Steak with green peppercorn sauce is a French bistro classic. The sauce is done in the pan after the steak is cooked. The method of making the sauce is so simple, obvious and French that finding where it came from is essentially impossible.
In the 1903 Le Guide Culinaire, Escoffier provides a ‘sauce poivrade,‘ which he suggests for game dishes. This sauce uses a stock, enriched with espagnole sauce that is then peppered, and smoothed with butter. A version of it gains redcurrant jelly as a sauce for venison. This preparation lacks the wine, cognac and cream that tends to appear in modern versions.
The fully-formed cognac/cream/butter version appears in Larousse where the stock is added as a demi glace, and the green peppercorns are suggested as a side note. This is very likely the bistro reference point. Variations on the sauce frequently add shallots. The recipe we have given here is that of Larousse, with the peppercorns, and with actual quantities and instructions added.
Steak au poivre is sometimes prepared by adding a full-on peppercorn crust to the steak per Yves Champeau, and then cooking and smothering over with the green peppercorn sauce. This results in a very peppery dish.
Note that finding green peppercorns in the UK has become inexplicably difficult. When we made this we were given corns by our friends at the Old Hall at Whitehough. The Old Hall can be found at Whitehough, Chinley, High Peak SK23 6EJ. Call +44 1663 750529 for a reservation. Just go for the food and not for grocery shopping.
Steak au poivre vert
- 250ml beef stock (see notes)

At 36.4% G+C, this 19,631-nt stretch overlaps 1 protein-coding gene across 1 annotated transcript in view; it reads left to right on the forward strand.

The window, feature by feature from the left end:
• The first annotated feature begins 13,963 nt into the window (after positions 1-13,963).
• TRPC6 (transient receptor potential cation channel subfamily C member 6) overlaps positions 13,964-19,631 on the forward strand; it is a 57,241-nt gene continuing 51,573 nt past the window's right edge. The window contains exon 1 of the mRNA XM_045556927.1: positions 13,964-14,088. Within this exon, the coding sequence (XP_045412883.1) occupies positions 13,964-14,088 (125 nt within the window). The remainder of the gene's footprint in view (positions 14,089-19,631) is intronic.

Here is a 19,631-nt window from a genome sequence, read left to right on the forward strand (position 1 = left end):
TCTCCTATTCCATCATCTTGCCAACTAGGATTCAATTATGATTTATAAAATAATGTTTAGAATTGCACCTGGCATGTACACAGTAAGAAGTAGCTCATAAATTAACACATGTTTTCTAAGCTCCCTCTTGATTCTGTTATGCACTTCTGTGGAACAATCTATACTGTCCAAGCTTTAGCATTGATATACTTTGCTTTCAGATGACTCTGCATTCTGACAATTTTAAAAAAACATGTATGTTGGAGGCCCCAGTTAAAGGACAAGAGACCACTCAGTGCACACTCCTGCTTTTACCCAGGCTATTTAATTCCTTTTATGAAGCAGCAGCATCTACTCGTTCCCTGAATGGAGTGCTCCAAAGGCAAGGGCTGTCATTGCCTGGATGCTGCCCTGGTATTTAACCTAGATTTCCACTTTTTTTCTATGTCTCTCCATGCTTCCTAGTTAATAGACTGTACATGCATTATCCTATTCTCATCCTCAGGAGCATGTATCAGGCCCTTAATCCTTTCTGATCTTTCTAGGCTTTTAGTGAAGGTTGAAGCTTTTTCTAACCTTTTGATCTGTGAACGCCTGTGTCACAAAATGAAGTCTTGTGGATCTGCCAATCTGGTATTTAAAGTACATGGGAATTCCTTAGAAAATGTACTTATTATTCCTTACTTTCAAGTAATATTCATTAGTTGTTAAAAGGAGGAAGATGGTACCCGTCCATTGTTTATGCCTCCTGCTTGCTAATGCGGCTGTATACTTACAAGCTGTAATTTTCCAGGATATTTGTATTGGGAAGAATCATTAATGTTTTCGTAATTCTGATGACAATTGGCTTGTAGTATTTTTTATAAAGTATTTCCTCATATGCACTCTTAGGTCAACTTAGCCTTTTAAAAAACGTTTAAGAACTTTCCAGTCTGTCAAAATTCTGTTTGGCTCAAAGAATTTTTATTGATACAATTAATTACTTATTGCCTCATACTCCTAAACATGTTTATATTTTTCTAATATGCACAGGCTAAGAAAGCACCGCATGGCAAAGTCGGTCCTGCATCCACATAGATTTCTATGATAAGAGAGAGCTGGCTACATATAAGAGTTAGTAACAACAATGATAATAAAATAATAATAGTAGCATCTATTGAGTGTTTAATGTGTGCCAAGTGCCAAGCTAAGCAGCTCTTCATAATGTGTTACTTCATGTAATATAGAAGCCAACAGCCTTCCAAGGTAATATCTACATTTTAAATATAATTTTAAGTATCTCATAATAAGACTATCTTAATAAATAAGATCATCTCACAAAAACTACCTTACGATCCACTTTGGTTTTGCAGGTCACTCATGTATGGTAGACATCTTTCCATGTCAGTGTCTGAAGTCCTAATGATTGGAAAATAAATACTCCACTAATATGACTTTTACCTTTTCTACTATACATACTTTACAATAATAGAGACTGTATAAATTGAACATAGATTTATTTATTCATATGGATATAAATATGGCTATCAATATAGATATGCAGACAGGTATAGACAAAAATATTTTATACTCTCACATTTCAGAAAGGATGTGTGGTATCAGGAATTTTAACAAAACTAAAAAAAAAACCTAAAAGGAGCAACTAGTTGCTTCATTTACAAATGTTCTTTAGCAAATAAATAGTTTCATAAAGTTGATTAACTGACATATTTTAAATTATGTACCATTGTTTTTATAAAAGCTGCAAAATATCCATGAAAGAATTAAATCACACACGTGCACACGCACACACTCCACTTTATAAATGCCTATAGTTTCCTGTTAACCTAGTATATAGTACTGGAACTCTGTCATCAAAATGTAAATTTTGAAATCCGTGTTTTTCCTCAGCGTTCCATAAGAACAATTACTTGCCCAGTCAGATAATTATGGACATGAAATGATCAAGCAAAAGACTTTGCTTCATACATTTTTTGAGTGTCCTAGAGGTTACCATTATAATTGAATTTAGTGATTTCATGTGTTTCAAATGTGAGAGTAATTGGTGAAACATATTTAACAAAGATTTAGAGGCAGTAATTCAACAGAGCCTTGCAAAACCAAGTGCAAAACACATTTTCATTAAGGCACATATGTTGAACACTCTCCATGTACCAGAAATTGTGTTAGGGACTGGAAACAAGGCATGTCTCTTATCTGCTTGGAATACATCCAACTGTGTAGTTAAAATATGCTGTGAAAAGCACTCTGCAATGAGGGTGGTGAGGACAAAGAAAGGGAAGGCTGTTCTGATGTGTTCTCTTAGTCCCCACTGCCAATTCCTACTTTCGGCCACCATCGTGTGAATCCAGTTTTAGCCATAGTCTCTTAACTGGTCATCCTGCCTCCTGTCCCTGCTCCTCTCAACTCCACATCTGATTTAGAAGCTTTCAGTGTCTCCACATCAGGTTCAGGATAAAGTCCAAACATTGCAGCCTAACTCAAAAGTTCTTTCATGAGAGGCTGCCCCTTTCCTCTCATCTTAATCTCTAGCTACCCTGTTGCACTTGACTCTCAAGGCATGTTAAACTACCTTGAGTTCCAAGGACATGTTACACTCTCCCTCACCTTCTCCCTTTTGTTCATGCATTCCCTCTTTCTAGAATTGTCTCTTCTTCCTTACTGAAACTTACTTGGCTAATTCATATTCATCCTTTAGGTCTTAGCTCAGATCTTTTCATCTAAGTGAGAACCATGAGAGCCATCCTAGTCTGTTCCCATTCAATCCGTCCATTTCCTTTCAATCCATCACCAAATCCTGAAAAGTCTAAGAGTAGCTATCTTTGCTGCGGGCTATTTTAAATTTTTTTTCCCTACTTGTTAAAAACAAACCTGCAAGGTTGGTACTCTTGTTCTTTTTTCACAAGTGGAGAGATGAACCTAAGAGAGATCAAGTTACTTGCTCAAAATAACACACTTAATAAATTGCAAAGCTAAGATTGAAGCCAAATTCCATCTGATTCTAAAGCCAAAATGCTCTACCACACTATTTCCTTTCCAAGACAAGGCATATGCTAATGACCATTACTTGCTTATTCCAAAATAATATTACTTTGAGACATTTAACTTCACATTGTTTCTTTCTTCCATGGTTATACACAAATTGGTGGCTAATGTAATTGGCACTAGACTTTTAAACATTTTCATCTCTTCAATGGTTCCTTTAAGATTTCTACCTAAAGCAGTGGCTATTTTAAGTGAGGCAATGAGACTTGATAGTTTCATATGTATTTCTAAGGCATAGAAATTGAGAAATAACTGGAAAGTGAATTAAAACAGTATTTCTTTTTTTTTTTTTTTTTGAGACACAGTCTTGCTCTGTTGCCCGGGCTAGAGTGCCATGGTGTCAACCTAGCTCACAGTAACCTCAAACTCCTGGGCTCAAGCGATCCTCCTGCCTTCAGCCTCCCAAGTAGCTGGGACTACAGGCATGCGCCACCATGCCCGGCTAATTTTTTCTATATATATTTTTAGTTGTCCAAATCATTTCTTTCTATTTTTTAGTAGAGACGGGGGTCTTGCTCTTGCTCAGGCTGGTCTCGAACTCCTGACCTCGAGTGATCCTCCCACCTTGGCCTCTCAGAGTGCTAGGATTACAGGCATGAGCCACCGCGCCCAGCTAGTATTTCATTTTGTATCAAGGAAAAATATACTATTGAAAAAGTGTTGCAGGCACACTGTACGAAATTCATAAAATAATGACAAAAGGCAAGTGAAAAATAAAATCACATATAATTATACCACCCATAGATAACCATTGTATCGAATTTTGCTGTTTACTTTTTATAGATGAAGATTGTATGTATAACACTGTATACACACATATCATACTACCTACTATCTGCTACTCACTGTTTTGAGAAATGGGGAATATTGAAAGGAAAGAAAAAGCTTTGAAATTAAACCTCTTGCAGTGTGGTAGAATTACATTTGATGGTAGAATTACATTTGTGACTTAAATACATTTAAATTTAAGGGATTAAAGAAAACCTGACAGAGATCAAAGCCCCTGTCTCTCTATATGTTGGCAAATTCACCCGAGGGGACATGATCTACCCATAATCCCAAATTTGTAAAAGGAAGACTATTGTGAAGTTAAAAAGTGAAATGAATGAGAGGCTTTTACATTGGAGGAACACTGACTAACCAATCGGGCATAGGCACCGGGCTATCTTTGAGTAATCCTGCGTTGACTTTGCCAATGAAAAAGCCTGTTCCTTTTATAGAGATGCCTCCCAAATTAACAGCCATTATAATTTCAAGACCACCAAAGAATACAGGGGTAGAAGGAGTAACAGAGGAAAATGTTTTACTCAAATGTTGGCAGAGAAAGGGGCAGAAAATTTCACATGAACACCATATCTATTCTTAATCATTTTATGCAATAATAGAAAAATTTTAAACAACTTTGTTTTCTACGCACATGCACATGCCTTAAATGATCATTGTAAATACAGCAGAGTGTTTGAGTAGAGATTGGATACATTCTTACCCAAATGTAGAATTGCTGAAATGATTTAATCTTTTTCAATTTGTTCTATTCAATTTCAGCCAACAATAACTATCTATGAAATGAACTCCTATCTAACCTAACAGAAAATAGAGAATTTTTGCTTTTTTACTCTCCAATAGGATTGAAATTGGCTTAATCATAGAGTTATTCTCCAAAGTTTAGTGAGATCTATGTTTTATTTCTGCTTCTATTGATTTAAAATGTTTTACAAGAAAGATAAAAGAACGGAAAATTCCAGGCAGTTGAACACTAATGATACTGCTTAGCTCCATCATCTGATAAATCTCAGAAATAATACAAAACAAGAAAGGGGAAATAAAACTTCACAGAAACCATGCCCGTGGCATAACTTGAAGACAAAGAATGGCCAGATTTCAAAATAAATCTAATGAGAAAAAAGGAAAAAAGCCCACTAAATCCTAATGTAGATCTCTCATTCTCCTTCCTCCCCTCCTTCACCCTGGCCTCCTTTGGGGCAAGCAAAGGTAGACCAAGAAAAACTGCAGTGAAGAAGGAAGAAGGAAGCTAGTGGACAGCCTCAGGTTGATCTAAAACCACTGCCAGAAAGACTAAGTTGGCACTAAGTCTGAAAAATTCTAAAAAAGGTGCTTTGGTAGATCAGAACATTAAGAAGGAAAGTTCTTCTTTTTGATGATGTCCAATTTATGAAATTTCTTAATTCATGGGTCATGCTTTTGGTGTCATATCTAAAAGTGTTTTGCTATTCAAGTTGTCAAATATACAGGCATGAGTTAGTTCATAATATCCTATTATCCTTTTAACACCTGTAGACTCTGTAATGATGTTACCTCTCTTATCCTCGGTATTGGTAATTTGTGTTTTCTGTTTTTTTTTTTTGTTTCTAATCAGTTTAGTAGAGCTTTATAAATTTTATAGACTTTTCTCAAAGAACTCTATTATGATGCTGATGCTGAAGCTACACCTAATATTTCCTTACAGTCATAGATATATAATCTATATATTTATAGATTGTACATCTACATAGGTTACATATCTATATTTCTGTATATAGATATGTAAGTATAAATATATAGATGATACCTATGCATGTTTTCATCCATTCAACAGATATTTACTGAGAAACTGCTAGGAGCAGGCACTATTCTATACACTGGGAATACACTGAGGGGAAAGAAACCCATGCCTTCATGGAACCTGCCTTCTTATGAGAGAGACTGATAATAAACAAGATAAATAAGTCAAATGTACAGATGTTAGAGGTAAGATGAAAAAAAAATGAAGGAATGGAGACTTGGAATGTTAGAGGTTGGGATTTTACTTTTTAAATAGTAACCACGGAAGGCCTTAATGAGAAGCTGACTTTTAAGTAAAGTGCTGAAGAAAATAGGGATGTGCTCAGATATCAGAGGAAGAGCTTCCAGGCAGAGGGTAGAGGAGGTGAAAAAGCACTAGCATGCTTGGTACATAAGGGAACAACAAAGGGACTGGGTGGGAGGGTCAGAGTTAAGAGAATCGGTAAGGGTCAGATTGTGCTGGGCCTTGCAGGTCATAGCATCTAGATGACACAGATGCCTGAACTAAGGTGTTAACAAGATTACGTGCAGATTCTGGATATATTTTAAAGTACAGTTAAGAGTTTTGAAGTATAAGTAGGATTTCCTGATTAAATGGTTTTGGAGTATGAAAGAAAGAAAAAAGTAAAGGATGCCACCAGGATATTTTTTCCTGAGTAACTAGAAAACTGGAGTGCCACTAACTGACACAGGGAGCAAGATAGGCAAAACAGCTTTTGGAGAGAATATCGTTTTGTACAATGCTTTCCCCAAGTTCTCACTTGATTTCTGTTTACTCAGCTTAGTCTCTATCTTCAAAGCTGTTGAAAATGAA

- 2 sirloin steaks at room temperature
- 1 tbsp oil
- 20g butter
- Freshly ground black pepper
- 2 tbsp cognac
- 1 glass white wine
- 3 tbsp green peppercorns, drained of their preserving oil
- 100ml double cream
- 1 knob of butter
Put the stock in a pan and reduce to coating consistency (about 10 mins).
Brush the steak with the oil and season with salt add a generous sprinkling of pepper.
Heat a sauté pan with 20g of butter. Hold the steak on its fatty edge to render down the fat, and the cook the steak on one side until crusted. Turn the steak over and cook until done as liked. A sirloin is best medium rare. Add the cognac to the pan, reduce a second, and flambé until the flames die out. Set the steak aside to rest while you finish the sauce.
Add the wine to the pan and reduce until only 1 tbsp is left. Add the peppercorns and sauté them for a moment. Add the stock and reduce a bit more for a couple of minutes. Use the back of a spoon to crush some of the peppercorns a little.
Add the cream and reduce some more until the sauce is thick. Remove the pan from the heat and whisk in the butter.
Plate up the steak and pour over with the sauce.
If you happen to have some actual demi-glace hanging about, then use a couple of tablespoons of that instead of reduced stock.